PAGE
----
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Valery Lipenkov, the founder of the Sun Museum, passed away in Novosibirsk

People come into the world and spend their short time here on earth to procreate and to make a mark in history. Happy is he who can use his energy and creative spirit to make this world a better place. According to his friends, that’s the kind of man Valery Lipenkov was. He passed away on August 25 in the hospital of Gorno-Altaysk at the age of 81.

Valery Ivanovich was born on January 27, 1941, in the Altay. He worked as a sailor, an electrician, a lab assistant, worked in the Institute of Nuclear Physics of the Siberian Branch of the Russian Academy of Sciences, but soon his thirst for art and spirituality prevailed over other creative interests.

V. I. Lipenkov first came up with the idea to open the Sun Museum in 1980, and after 13 years of following the dream, he made it come true in Novosibirsk Akademgorodok. It is worth mentioning that despite the diversity of museums in the world, there is no other museum that summarizes all humanity’s heritage related to the worship of the sun. Valery Lipenkov developed his passion for the Sun more than 40 years ago. He began to collect symbols, signs, myths, descriptions — everything sun-related. He pursued his calling as an artist, folklorist, teacher, opened a children’s club “Sunny”, ran a wood carving club but, most importantly, worked on the Sun Museum, a labor of love, to which he dedicated his whole life.

He collected more than two thousand images of the Sun in ancient and modern cultures: carved copies of cave paintings depicting sun gods and solar symbols by ancient peoples of Siberia, Far East, and other regions, as well as his own works. There are also works of artistic craftsmanship on display — embroidery, ceramics, macrame, birch bark, as well as poetry, hymns, myths, tales and legends about the Sun and solar deities, scientific and historical literature. The oldest exhibit in the museum is the image of the sun goddess Amaterasu from whom the Japanese imperial family is believed to have descended. Another topic he was particularly interested in was “Children draw the Sun”.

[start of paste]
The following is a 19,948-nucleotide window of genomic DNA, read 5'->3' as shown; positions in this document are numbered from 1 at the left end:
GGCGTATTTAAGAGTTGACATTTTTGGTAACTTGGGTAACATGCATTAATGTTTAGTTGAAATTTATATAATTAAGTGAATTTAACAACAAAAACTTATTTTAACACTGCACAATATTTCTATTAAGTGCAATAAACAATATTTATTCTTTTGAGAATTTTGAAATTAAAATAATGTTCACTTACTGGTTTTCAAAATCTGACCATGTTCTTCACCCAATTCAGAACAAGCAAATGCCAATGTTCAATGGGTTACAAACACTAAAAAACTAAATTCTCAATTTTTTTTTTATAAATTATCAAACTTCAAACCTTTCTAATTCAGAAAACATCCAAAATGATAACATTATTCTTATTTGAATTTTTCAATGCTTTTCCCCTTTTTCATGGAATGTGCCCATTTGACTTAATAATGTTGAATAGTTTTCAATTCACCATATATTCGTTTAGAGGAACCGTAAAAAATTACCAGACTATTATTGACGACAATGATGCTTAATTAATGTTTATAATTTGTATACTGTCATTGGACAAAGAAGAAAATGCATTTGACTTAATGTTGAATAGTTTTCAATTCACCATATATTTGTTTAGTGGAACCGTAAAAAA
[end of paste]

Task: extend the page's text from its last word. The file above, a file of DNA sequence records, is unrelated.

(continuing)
Valery Lipenkov visited India and Nepal many times, traveled to the places of life and work of the artist Nicholas Roerich, and in November 2008, was awarded the International Nicholas Roerich Prize and a diploma in the category “Education and Enlightenment”. Valery Ivanovich was a member of the Center for Educational Activities at the project of the UNESCO International Department at NSU and a professor of the International Slavic Academy.

The Sun Museum, created by Lipenkov in Akademgorodok, moved to Altai in 2015 but part of the exposition remained and continues to bring joy to citizens and tourists. Valery Ivanovich lived the bright, rich, positive life, filled with the energy of the sun. He left some of this energy in his exceptional museum.

Let this amazing person forever be remembered. Our sincere condolences to the family and friends of V. I. Lipenkov.